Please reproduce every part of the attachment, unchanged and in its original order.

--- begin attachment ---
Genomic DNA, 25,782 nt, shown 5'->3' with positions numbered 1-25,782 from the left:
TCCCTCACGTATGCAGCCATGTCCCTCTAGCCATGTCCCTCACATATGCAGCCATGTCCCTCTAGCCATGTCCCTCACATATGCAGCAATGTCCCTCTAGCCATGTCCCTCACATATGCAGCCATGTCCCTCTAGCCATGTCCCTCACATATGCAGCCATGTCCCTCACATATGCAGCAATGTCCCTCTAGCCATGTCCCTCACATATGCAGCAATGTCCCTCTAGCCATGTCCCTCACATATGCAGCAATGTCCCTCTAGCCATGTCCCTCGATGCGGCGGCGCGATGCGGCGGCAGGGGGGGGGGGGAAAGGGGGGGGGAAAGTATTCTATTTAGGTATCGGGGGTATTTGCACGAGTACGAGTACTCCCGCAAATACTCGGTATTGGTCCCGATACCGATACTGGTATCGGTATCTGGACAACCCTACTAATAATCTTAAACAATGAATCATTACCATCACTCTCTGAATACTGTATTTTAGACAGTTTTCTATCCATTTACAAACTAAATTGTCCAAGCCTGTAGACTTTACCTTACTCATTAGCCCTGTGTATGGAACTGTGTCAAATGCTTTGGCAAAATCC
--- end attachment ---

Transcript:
Genomic DNA, 25,782 nt, shown 5'->3' with positions numbered 1-25,782 from the left:
TCCCTCACGTATGCAGCCATGTCCCTCTAGCCATGTCCCTCACATATGCAGCCATGTCCCTCTAGCCATGTCCCTCACATATGCAGCAATGTCCCTCTAGCCATGTCCCTCACATATGCAGCCATGTCCCTCTAGCCATGTCCCTCACATATGCAGCCATGTCCCTCACATATGCAGCAATGTCCCTCTAGCCATGTCCCTCACATATGCAGCAATGTCCCTCTAGCCATGTCCCTCACATATGCAGCAATGTCCCTCTAGCCATGTCCCTCGATGCGGCGGCGCGATGCGGCGGCAGGGGGGGGGGGGAAAGGGGGGGGGAAAGTATTCTATTTAGGTATCGGGGGTATTTGCACGAGTACGAGTACTCCCGCAAATACTCGGTATTGGTCCCGATACCGATACTGGTATCGGTATCTGGACAACCCTACTAATAATCTTAAACAATGAATCATTACCATCACTCTCTGAATACTGTATTTTAGACAGTTTTCTATCCATTTACAAACTAAATTGTCCAAGCCTGTAGACTTTACCTTACTCATTAGCCCTGTGTATGGAACTGTGTCAAATGCTTTGGCAAAATCC